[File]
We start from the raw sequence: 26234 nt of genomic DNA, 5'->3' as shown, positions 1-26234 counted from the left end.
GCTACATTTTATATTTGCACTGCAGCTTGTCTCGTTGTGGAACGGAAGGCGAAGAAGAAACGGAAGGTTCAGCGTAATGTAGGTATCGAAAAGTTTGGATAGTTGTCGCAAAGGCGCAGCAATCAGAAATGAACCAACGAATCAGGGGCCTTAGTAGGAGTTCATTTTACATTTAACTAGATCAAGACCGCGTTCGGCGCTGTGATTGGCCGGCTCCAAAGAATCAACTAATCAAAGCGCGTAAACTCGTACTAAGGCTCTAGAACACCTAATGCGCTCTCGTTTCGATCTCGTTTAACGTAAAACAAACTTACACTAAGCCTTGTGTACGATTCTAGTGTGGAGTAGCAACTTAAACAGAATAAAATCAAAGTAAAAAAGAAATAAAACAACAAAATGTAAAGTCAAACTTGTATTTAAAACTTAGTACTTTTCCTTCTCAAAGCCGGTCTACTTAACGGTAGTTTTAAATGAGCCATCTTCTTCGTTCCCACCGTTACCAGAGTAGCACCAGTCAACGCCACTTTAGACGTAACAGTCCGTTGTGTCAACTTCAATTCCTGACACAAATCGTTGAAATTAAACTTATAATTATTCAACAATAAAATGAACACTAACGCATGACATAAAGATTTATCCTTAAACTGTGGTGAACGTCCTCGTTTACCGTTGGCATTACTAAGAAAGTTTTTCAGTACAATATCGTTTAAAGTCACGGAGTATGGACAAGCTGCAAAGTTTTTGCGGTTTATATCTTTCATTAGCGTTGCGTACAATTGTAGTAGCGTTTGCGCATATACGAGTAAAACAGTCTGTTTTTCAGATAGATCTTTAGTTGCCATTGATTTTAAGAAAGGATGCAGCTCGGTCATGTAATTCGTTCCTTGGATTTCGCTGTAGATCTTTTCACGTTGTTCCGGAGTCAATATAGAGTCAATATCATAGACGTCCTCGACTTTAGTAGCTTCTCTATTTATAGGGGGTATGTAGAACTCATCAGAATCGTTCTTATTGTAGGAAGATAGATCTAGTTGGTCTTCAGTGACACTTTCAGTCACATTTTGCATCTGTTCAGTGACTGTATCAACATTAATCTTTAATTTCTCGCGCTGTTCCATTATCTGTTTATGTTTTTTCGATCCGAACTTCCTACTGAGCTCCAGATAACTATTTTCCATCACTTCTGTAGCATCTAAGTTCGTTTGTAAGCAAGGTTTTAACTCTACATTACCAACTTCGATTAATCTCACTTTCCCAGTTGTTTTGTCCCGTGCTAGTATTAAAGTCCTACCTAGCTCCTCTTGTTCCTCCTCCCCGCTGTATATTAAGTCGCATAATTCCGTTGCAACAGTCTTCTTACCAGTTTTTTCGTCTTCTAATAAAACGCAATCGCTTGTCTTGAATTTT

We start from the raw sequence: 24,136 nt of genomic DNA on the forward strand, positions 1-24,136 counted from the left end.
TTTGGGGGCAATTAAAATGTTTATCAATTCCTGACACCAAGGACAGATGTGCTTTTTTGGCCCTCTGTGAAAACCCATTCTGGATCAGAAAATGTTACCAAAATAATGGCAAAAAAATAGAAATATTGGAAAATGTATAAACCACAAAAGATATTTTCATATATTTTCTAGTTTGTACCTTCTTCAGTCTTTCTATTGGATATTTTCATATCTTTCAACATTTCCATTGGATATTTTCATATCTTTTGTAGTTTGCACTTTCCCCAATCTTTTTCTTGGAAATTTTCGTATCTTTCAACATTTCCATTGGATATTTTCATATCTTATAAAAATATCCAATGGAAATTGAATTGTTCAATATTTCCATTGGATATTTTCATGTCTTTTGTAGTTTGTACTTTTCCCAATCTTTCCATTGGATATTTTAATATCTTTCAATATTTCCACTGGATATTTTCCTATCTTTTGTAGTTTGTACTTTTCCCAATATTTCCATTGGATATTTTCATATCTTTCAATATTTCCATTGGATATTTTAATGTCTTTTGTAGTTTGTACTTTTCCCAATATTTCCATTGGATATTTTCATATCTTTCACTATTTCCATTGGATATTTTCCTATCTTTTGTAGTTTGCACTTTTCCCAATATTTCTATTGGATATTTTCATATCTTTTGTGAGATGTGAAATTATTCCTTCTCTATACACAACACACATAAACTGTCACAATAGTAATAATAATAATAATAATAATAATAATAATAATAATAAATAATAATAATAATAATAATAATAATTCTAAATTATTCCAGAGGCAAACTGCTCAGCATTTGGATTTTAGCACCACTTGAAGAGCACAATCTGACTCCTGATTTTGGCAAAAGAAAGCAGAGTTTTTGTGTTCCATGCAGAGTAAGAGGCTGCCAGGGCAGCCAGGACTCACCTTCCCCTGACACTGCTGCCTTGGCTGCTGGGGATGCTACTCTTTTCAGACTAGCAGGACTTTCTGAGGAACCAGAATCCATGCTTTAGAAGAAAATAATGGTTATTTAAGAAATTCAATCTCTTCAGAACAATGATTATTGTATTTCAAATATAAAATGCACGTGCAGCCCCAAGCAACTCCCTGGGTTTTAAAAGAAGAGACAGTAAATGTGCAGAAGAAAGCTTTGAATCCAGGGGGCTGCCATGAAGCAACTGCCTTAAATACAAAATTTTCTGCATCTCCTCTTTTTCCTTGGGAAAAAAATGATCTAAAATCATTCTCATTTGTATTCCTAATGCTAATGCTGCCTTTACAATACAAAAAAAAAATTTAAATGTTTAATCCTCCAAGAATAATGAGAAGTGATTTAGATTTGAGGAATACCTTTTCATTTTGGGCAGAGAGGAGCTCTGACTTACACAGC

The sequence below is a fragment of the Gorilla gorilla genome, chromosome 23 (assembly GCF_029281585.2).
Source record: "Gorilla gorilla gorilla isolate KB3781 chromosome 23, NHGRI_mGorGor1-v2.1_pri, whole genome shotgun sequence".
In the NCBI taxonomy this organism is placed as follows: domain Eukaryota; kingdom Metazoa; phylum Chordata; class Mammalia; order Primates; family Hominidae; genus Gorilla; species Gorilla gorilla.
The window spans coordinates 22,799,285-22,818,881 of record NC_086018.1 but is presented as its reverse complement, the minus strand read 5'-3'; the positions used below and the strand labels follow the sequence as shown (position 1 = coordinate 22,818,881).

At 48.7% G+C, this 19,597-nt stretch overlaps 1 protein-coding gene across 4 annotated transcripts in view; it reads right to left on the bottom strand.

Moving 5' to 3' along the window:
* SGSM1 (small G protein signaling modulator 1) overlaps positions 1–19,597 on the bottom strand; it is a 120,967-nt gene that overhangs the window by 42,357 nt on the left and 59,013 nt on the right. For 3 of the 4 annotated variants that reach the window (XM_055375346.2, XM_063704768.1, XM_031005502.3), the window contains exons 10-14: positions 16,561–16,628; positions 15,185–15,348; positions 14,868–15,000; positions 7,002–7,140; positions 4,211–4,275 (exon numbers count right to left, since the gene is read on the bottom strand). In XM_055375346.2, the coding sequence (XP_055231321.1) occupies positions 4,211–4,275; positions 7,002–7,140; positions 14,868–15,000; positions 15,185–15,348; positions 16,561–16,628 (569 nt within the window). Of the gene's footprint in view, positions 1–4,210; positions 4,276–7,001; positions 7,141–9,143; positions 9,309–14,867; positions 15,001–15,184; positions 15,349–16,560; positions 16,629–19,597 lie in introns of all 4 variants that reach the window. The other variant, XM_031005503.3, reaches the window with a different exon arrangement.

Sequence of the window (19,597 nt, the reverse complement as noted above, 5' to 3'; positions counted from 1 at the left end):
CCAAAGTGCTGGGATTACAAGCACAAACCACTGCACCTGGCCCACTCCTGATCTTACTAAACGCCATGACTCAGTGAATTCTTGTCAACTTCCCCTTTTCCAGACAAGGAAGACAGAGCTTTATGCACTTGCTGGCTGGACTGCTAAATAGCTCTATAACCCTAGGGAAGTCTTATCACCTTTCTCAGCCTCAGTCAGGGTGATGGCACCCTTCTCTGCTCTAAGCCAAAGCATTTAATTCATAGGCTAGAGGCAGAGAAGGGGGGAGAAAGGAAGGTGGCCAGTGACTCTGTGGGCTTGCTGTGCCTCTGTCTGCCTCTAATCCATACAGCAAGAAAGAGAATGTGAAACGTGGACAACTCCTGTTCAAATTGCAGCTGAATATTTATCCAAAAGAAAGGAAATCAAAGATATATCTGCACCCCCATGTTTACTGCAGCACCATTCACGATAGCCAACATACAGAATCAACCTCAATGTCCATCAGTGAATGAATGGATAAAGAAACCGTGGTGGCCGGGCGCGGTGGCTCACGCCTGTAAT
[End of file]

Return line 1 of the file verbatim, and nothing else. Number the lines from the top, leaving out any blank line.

We start from the raw sequence: 26234 nt of genomic DNA, 5'->3' as shown, positions 1-26234 counted from the left end.